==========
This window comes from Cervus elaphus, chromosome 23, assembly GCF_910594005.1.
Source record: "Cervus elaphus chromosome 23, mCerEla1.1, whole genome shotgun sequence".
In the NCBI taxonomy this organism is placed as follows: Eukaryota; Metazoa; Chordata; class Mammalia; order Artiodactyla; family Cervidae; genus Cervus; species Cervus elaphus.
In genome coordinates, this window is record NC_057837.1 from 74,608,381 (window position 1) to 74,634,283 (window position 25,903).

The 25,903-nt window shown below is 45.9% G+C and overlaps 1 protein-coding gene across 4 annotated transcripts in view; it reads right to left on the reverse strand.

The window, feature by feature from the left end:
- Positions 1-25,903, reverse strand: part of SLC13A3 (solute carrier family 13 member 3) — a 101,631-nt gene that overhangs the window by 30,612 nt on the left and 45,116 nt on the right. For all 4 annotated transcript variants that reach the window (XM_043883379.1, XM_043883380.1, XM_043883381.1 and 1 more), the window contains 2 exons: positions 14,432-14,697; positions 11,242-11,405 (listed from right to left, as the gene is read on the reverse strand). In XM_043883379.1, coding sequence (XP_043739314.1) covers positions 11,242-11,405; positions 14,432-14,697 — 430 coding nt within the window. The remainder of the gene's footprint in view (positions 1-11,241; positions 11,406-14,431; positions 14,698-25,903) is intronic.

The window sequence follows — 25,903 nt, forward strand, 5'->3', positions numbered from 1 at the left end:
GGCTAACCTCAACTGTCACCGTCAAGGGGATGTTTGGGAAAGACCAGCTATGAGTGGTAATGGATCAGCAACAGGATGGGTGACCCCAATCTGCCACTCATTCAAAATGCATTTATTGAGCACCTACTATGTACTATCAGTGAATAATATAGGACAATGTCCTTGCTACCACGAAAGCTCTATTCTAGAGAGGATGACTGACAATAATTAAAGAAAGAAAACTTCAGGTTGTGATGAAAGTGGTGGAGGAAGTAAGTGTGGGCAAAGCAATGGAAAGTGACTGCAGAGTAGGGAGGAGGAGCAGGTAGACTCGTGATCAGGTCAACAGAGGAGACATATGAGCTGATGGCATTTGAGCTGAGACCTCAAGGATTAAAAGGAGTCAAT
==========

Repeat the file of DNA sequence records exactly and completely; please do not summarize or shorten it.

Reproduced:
This window comes from Cervus elaphus, chromosome 23, assembly GCF_910594005.1.
Source record: "Cervus elaphus chromosome 23, mCerEla1.1, whole genome shotgun sequence".
In the NCBI taxonomy this organism is placed as follows: Eukaryota; Metazoa; Chordata; class Mammalia; order Artiodactyla; family Cervidae; genus Cervus; species Cervus elaphus.
In genome coordinates, this window is record NC_057837.1 from 74,608,381 (window position 1) to 74,634,283 (window position 25,903).

The 25,903-nt window shown below is 45.9% G+C and overlaps 1 protein-coding gene across 4 annotated transcripts in view; it reads right to left on the reverse strand.

The window, feature by feature from the left end:
- Positions 1-25,903, reverse strand: part of SLC13A3 (solute carrier family 13 member 3) — a 101,631-nt gene that overhangs the window by 30,612 nt on the left and 45,116 nt on the right. For all 4 annotated transcript variants that reach the window (XM_043883379.1, XM_043883380.1, XM_043883381.1 and 1 more), the window contains 2 exons: positions 14,432-14,697; positions 11,242-11,405 (listed from right to left, as the gene is read on the reverse strand). In XM_043883379.1, coding sequence (XP_043739314.1) covers positions 11,242-11,405; positions 14,432-14,697 — 430 coding nt within the window. The remainder of the gene's footprint in view (positions 1-11,241; positions 11,406-14,431; positions 14,698-25,903) is intronic.

The window sequence follows — 25,903 nt, forward strand, 5'->3', positions numbered from 1 at the left end:
GGCTAACCTCAACTGTCACCGTCAAGGGGATGTTTGGGAAAGACCAGCTATGAGTGGTAATGGATCAGCAACAGGATGGGTGACCCCAATCTGCCACTCATTCAAAATGCATTTATTGAGCACCTACTATGTACTATCAGTGAATAATATAGGACAATGTCCTTGCTACCACGAAAGCTCTATTCTAGAGAGGATGACTGACAATAATTAAAGAAAGAAAACTTCAGGTTGTGATGAAAGTGGTGGAGGAAGTAAGTGTGGGCAAAGCAATGGAAAGTGACTGCAGAGTAGGGAGGAGGAGCAGGTAGACTCGTGATCAGGTCAACAGAGGAGACATATGAGCTGATGGCATTTGAGCTGAGACCTCAAGGATTAAAAGGAGTCAAT